Best. Bailout. Ever.

The U.S government guarantees that the U.S. home mortgage market will not fail. But free market fundamentalism? Bankrupt beyond belief.

Published July 14, 2008 6:02PM (EDT)

Across the political spectrum, economists agree, Fannie Mae and Freddie Mac, underwriters of fully half the U.S. home mortgage market, are "too big to fail." You can have a debate over whether the collapse of Bear-Stearns really threatened the stability of the entire global financial system and justified government rescue, but you simply cannot dismiss the threat posed by a possible Fannie Mae/Freddie Mac bankruptcy. The total gross domestic product of the world is about $50 trillion. Together Fannie Mae and Freddie Mac are responsible for about $5 trillion worth of U.S. home mortgage debt.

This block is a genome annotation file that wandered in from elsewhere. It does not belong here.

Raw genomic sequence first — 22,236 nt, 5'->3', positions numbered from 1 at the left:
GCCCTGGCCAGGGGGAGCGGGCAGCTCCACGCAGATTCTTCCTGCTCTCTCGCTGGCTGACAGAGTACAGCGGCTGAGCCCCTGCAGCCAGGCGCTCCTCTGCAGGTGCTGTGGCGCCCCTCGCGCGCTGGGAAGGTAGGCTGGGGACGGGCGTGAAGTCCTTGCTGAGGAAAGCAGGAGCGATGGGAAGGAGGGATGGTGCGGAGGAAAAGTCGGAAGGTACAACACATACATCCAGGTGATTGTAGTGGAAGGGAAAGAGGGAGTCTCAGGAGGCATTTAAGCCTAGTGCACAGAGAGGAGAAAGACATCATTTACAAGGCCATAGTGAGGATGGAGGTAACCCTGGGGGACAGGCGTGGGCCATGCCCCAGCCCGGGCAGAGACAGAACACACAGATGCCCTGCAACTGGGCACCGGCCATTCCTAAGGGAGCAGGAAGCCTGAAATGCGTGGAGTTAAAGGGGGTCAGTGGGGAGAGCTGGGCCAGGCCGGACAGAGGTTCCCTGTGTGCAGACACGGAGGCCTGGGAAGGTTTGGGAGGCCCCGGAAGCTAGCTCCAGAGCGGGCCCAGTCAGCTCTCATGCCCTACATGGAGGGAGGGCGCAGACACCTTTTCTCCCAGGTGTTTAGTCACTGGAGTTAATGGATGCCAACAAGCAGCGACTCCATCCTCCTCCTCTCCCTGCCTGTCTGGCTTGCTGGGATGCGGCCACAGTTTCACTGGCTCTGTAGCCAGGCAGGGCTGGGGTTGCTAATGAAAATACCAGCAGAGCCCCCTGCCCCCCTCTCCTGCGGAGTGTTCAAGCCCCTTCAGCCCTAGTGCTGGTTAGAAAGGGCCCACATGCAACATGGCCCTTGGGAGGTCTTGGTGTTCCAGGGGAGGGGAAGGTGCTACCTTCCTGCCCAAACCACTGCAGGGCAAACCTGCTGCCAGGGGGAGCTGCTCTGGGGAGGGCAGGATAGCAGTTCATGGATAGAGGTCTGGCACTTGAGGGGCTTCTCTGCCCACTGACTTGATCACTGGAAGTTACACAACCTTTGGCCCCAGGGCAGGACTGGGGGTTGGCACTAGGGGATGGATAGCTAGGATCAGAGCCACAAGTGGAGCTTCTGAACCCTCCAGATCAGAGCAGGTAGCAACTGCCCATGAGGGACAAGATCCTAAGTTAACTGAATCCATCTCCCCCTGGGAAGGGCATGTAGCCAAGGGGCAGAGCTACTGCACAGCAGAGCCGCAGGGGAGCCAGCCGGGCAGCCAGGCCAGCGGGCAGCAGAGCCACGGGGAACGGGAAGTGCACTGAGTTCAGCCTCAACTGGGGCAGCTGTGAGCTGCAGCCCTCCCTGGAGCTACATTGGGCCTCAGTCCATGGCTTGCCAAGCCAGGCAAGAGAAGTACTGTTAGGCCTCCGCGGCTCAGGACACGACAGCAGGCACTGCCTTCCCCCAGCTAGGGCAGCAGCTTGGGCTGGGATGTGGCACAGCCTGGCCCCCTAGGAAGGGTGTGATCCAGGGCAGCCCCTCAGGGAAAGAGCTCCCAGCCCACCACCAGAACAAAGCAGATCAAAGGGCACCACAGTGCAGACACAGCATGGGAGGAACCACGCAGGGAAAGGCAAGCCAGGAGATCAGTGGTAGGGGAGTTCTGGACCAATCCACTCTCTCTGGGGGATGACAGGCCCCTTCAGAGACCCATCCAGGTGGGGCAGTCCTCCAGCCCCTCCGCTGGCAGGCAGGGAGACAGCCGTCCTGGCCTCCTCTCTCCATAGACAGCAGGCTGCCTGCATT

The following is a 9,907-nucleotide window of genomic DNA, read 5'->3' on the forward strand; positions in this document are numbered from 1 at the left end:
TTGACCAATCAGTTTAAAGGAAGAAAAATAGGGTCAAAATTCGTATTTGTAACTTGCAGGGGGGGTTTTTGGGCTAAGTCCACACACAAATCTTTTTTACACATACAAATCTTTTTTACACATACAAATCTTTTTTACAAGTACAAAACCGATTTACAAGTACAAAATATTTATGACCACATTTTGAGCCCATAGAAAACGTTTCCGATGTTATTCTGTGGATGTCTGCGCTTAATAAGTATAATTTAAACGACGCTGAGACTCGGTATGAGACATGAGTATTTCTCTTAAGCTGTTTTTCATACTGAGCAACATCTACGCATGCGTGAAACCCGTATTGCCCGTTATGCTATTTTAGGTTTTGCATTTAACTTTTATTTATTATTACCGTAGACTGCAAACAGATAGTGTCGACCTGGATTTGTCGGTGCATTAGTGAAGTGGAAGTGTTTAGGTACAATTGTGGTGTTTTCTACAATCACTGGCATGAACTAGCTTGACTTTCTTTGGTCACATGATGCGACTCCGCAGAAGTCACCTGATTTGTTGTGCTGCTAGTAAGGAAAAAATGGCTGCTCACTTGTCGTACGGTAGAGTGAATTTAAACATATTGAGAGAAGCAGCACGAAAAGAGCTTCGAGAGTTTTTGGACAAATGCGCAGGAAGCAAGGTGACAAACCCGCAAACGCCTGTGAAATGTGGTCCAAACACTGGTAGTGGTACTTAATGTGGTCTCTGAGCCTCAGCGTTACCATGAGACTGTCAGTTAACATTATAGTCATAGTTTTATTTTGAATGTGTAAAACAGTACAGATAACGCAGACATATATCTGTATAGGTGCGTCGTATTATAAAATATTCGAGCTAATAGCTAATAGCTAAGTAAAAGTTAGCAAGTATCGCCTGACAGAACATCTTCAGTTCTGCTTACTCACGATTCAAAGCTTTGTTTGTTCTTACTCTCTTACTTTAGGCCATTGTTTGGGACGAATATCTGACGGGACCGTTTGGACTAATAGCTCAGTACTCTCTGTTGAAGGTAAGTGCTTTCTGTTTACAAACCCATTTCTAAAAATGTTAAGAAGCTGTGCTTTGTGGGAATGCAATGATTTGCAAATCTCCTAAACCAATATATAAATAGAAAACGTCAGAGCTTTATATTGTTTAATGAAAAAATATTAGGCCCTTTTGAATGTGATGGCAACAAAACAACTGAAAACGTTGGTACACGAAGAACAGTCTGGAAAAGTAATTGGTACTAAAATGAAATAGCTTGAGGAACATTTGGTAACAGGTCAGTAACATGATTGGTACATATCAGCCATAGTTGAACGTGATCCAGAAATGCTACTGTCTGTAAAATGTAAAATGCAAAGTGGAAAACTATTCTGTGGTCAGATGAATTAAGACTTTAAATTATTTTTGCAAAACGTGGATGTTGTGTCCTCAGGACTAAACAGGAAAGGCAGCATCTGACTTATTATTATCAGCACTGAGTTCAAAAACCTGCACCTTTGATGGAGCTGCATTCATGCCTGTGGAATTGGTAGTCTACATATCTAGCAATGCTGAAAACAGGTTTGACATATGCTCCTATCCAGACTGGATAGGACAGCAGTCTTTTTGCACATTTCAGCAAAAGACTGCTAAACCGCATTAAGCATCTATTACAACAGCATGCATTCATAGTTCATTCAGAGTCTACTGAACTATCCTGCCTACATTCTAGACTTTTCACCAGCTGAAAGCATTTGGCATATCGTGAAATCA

Which partially explains the first sentence of the second paragraph of Treasury Secretary Hank Paulson's statement Sunday night announcing his three-point plan to stabilize the two "government sponsored enterprises (GSEs)."

"GSE debt is held by financial institutions around the world."

In other words: This ain't just a U.S. problem, it's the whole world's problem. No wonder David Warsh, an economic chronicler not prone to excitability, kicked off his weekly column on Monday with the following flat statement:

It is becoming clear that the US is indeed facing its most serious economic crisis since 1932.